The leading orthopaedic surgeon at Chase Farm Hospital in Enfield has handed in his notice after 30 years in the NHS, because ‘all managers care about is not breaching targets’.
Consultant surgeon Mr David Grace said he was told to treat routine bunion operations ahead of elderly emergency patients with fractured hips.
Despite his protests that elderly patients awaiting hip operations were suffering and gradually dying, Grace claims the trust chief executive, Averil Dongworth, told him to treat waiting list patients first, so the hospital met its targets.
Grace refused and subsequently became aware he was being investigated.
Grace says: ‘All that managers care about is not breaching the targets.
‘There are elderly patients with fractured hips being gradually killed because doctors are being told to treat waiting list patients first.’
Referring to his conflict with management, he adds: ‘These elderly patients were were dying of pre-deep vein thrombosis and pressure sores and were losing the will to live because they were in so much pain.
‘Since then, the system has got worse.
‘The other day, someone had to wait for eight days to get to theatre for an emergency fracture.
‘It should be 48 hours at most.’
At the nearby North Middlesex Hospital, there are plans to cut at least 19 beds and all of the staff have been told the hospital has to make cuts of £9 million.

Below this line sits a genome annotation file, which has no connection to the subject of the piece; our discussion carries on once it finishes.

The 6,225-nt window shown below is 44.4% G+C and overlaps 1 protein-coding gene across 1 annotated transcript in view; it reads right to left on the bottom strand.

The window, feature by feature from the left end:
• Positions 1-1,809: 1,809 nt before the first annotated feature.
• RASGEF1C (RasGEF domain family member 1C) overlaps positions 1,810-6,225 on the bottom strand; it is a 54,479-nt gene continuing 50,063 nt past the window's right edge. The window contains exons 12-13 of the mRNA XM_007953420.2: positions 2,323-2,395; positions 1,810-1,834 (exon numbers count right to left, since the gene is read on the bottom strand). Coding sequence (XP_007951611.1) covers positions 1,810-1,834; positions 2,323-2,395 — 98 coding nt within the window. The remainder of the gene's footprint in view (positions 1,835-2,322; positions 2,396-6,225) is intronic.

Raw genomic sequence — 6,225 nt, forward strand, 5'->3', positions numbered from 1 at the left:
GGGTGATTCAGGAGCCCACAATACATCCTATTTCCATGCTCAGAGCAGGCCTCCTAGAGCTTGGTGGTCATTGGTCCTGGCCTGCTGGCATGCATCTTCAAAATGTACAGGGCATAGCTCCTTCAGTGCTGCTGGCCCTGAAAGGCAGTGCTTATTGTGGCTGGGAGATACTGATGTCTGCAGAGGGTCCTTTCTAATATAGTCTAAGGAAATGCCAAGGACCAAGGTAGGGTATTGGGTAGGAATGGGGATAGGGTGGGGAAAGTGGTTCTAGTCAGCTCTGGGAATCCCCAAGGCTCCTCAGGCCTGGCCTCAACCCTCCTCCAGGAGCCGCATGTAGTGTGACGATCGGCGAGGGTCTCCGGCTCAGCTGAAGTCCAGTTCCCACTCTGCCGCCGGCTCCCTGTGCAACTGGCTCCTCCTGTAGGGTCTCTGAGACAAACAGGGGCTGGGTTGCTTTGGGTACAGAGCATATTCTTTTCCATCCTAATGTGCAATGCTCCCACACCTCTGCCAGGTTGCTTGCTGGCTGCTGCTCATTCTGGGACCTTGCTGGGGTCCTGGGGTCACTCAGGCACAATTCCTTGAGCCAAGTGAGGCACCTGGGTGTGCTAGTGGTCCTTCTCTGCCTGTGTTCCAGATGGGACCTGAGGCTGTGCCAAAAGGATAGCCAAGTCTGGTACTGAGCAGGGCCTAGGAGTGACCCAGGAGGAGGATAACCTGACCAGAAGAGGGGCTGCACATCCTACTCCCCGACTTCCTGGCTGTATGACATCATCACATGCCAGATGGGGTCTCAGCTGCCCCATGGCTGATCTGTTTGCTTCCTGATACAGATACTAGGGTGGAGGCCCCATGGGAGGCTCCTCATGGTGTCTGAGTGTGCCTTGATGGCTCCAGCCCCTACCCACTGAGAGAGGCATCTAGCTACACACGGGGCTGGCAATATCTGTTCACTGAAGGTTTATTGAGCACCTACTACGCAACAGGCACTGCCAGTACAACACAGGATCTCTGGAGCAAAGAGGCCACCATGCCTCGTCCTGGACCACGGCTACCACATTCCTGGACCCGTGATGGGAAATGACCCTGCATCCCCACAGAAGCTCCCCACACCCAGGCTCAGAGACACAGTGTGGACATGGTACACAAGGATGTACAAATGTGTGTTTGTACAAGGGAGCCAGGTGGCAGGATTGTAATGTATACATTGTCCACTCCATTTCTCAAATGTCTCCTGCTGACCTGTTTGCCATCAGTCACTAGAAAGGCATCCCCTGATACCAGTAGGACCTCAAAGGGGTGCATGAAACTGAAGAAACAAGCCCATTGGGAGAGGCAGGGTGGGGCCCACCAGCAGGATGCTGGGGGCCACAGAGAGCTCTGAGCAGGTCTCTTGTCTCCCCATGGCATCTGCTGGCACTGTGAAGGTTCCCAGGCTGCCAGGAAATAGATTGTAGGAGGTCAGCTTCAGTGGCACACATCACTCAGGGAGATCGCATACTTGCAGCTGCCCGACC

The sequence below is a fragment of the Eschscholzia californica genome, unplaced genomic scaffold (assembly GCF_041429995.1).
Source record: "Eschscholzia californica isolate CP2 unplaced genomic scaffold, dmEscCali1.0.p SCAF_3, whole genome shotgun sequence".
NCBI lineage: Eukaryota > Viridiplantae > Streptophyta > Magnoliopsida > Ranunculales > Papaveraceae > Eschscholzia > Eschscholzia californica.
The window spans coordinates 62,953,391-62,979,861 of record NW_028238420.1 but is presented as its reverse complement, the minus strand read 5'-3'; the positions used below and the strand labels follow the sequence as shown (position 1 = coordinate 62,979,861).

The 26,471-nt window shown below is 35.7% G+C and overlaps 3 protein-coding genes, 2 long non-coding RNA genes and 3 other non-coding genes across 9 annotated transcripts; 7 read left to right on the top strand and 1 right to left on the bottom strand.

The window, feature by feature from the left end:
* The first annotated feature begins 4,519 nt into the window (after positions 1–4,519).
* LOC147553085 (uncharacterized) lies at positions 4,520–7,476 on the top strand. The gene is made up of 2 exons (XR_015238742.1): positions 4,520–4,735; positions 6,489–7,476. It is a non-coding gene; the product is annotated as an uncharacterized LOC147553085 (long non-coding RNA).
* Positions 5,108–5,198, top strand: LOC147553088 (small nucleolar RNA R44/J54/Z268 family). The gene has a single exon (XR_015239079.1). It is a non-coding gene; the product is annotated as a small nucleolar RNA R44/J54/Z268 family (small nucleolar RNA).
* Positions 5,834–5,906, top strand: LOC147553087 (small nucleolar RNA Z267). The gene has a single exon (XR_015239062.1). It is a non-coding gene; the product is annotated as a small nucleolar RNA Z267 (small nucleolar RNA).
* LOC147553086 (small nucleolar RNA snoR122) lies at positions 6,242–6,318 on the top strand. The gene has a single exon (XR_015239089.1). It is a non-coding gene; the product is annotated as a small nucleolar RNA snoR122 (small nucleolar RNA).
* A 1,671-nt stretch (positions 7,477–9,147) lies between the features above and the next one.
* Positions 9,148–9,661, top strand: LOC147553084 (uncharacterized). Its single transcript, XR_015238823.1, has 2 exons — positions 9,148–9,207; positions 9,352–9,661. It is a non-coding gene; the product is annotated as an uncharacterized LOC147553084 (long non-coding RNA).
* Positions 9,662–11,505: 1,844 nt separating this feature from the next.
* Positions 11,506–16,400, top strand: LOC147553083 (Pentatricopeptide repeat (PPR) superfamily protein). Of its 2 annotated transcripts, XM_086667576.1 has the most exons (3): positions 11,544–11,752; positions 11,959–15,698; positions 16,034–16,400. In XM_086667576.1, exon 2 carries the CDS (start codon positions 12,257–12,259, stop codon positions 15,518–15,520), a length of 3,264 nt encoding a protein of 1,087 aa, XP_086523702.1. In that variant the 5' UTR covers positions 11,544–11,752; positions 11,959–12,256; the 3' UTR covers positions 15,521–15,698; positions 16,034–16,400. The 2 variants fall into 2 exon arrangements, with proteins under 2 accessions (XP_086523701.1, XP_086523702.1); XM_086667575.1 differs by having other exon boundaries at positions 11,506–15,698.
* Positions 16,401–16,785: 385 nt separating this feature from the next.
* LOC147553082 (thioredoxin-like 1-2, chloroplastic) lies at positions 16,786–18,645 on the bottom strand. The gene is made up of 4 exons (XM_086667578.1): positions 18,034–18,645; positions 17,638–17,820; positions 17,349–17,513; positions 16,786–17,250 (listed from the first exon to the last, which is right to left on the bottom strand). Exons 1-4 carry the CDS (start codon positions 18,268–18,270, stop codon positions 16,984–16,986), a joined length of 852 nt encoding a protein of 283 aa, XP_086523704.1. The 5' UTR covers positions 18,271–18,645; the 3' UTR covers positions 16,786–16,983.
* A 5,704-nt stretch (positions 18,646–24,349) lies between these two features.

Nevertheless, the hospital will be expected to take extra patients under plans to shut the Chase Farm Accident and Emergency unit.
Meanwhile, the senior nurse at the Accident and Emergency at Grantham Hospital in Lincolnshire has been suspended after a letter to managers in which he described conditions at the casualty department as being like a ‘nightmare’.
Paul Lewis, who has worked in the NHS for over 30 years, said the situation was ‘shocking and inexcusable’.
He said: ‘If you closed your eyes and thought this was happening in a Third World country, you would be very saddened by the events.’
Paul Lewis was sent home pending a misconduct hearing for leaving the premises on duty, after he recounted how he had gone to a nursing home to treat a patient with a urinary infection – to avoid his being admitted to Grantham.
He later travelled in an ambulance to a hospital in Boston, with a patient who was being transferred from Grantham in order to free up a bed for a more seriously ill patient.